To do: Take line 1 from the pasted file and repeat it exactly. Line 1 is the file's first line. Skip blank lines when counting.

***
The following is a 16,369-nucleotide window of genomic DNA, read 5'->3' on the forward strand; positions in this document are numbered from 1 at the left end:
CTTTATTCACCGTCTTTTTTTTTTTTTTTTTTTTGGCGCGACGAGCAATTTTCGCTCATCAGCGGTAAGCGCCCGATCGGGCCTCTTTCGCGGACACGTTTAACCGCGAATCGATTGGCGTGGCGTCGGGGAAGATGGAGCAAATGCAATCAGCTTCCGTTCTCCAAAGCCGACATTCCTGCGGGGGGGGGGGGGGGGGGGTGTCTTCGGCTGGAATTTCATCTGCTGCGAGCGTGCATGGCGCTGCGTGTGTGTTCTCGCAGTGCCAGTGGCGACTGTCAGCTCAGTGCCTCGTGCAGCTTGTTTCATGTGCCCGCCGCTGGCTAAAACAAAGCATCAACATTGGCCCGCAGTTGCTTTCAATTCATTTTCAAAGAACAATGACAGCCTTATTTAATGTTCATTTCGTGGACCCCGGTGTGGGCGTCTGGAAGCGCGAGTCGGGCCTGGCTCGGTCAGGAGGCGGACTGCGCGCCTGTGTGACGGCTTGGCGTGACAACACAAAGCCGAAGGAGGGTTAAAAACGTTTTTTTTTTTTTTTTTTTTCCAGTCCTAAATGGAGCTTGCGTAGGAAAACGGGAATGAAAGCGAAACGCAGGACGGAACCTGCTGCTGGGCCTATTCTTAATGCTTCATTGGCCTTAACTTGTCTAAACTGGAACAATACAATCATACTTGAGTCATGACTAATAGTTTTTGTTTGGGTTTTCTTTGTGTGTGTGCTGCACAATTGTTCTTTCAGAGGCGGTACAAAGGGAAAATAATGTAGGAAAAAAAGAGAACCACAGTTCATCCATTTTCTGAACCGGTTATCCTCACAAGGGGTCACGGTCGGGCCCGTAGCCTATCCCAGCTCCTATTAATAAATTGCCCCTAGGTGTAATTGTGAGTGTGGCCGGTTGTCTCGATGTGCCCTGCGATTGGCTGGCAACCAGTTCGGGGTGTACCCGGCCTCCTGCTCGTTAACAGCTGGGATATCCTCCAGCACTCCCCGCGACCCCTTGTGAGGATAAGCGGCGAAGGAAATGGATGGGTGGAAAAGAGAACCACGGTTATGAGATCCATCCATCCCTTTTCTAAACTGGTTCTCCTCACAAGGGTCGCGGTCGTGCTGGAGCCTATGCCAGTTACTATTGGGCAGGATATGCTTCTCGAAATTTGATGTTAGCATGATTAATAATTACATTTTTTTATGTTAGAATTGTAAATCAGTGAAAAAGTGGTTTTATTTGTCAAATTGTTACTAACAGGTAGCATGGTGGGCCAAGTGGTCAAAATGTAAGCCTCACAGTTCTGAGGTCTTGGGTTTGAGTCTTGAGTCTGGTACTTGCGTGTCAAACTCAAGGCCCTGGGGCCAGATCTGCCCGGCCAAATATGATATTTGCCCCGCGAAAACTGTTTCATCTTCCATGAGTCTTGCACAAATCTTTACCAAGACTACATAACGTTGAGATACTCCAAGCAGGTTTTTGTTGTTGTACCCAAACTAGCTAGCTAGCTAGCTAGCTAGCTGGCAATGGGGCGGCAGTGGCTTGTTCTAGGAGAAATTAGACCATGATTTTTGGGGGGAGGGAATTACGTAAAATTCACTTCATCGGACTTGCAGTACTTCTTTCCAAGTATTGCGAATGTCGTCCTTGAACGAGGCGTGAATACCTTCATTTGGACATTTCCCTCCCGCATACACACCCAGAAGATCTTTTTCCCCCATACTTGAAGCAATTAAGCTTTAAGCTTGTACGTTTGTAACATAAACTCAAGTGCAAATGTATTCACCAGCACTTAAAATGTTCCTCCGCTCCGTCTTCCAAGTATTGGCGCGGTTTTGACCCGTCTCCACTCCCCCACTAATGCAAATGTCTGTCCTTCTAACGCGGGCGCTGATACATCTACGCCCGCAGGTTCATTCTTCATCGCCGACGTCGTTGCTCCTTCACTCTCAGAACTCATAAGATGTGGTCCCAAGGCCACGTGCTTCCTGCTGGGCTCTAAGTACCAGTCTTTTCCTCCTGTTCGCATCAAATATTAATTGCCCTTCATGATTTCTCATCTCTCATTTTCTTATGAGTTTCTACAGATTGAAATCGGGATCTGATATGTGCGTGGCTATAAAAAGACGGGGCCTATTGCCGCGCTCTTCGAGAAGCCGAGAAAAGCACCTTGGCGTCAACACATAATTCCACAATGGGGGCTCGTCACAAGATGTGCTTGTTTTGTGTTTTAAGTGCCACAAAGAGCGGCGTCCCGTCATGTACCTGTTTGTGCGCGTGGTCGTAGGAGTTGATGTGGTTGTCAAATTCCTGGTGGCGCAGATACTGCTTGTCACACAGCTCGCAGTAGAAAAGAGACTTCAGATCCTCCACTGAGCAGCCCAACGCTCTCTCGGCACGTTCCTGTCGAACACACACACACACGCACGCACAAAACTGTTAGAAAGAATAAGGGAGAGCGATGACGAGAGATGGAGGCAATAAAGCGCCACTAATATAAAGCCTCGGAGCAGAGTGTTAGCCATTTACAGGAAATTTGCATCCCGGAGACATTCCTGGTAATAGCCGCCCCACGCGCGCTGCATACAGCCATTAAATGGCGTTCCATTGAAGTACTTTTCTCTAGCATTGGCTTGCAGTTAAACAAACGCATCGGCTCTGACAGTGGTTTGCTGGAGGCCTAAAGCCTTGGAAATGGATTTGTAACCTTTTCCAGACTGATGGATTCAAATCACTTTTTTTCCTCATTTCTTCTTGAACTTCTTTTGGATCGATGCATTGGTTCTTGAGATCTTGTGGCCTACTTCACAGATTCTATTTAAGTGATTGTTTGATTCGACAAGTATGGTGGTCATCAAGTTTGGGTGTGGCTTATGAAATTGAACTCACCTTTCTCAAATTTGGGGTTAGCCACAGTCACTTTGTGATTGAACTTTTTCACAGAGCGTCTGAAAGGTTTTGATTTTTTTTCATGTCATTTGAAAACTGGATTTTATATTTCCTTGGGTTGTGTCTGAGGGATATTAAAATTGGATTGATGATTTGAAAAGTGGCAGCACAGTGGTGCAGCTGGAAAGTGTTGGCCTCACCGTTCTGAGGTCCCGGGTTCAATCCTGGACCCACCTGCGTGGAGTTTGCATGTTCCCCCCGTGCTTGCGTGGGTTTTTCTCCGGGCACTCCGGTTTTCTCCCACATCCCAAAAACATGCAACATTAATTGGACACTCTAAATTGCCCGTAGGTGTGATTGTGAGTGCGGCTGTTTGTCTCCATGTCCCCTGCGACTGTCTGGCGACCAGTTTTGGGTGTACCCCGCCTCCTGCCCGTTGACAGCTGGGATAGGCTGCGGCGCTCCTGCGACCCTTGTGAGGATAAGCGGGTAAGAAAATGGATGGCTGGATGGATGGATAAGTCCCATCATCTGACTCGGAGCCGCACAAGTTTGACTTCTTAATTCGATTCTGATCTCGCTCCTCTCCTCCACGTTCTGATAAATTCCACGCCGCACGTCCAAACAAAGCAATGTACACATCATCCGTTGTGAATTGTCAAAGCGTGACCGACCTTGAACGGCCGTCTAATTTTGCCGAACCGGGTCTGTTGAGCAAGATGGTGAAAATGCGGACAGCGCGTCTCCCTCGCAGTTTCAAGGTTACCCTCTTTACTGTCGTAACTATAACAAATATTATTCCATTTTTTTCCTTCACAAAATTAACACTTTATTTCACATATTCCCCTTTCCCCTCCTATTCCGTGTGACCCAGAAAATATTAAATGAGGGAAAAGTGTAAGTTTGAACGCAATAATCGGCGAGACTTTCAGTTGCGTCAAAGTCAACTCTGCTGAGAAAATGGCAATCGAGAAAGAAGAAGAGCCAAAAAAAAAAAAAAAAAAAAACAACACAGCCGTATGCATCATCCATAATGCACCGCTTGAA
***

The following is a 16,369-nucleotide window of genomic DNA, read 5'->3' on the forward strand; positions in this document are numbered from 1 at the left end: